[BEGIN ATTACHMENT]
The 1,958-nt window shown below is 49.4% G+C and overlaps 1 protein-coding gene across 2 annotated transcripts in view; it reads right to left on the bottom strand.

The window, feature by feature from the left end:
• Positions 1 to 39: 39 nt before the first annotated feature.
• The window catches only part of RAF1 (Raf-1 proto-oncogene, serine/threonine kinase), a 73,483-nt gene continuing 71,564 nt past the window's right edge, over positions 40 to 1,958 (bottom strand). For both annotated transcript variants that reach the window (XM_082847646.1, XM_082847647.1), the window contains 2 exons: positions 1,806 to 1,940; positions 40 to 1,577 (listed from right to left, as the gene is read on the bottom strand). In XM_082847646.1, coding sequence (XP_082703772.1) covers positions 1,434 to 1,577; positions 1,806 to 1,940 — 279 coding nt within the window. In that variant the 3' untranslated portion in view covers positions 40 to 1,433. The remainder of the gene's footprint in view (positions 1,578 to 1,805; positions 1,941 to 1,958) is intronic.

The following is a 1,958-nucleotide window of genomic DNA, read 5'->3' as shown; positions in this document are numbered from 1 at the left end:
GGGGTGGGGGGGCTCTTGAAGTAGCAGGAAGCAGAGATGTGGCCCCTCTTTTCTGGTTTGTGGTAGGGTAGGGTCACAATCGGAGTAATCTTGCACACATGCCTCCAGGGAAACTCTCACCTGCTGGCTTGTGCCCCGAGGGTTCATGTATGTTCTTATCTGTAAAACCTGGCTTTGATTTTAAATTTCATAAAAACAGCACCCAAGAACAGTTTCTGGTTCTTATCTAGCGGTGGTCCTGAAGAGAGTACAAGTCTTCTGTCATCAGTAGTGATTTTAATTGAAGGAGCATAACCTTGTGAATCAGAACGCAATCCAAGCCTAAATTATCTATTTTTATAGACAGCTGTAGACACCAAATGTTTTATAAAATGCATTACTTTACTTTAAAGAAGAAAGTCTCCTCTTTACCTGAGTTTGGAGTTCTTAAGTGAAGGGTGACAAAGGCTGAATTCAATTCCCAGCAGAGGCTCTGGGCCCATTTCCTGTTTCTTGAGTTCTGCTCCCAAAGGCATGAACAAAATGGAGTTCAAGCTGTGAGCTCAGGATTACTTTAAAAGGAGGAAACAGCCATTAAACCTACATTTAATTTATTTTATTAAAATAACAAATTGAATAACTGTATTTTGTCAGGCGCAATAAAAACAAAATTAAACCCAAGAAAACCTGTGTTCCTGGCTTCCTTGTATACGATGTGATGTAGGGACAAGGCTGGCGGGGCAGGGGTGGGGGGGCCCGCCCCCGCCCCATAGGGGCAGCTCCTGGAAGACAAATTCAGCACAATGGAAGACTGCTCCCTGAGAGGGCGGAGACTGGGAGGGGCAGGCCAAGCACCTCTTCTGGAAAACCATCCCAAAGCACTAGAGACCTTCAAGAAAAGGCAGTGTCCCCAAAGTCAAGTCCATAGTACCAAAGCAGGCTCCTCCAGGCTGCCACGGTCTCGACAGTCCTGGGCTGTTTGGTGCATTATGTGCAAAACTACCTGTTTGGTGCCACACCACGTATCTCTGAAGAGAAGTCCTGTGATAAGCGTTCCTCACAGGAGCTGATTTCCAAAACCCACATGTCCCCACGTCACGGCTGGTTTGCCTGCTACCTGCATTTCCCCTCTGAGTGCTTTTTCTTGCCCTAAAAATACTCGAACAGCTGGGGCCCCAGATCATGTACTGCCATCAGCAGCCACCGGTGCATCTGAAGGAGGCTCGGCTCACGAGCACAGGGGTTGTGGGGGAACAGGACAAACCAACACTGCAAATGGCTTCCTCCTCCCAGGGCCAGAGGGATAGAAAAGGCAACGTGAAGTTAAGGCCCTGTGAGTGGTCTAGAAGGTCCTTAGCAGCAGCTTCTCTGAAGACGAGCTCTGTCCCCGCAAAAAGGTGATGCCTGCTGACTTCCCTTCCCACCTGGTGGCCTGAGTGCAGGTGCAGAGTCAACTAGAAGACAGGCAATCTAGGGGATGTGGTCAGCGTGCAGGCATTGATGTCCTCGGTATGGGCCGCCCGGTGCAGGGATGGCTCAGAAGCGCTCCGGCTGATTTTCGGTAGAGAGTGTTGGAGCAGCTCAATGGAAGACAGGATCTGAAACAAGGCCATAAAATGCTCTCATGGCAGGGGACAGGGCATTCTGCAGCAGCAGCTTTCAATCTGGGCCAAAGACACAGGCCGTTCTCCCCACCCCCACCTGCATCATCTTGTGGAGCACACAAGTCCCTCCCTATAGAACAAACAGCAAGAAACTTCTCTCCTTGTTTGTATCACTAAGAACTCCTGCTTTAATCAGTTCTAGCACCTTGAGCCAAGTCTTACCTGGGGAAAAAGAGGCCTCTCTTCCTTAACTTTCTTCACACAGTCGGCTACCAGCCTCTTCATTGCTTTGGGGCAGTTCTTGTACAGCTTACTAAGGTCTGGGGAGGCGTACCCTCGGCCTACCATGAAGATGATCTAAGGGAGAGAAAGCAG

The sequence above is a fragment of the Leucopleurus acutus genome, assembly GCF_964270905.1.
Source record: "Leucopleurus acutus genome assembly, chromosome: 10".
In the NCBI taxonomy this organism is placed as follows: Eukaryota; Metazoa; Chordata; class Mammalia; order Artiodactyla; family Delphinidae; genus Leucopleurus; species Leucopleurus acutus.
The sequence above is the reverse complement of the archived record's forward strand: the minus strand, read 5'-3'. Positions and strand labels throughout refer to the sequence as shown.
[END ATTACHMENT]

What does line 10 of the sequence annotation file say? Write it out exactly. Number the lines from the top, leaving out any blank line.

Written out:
The sequence above is the reverse complement of the archived record's forward strand: the minus strand, read 5'-3'. Positions and strand labels throughout refer to the sequence as shown.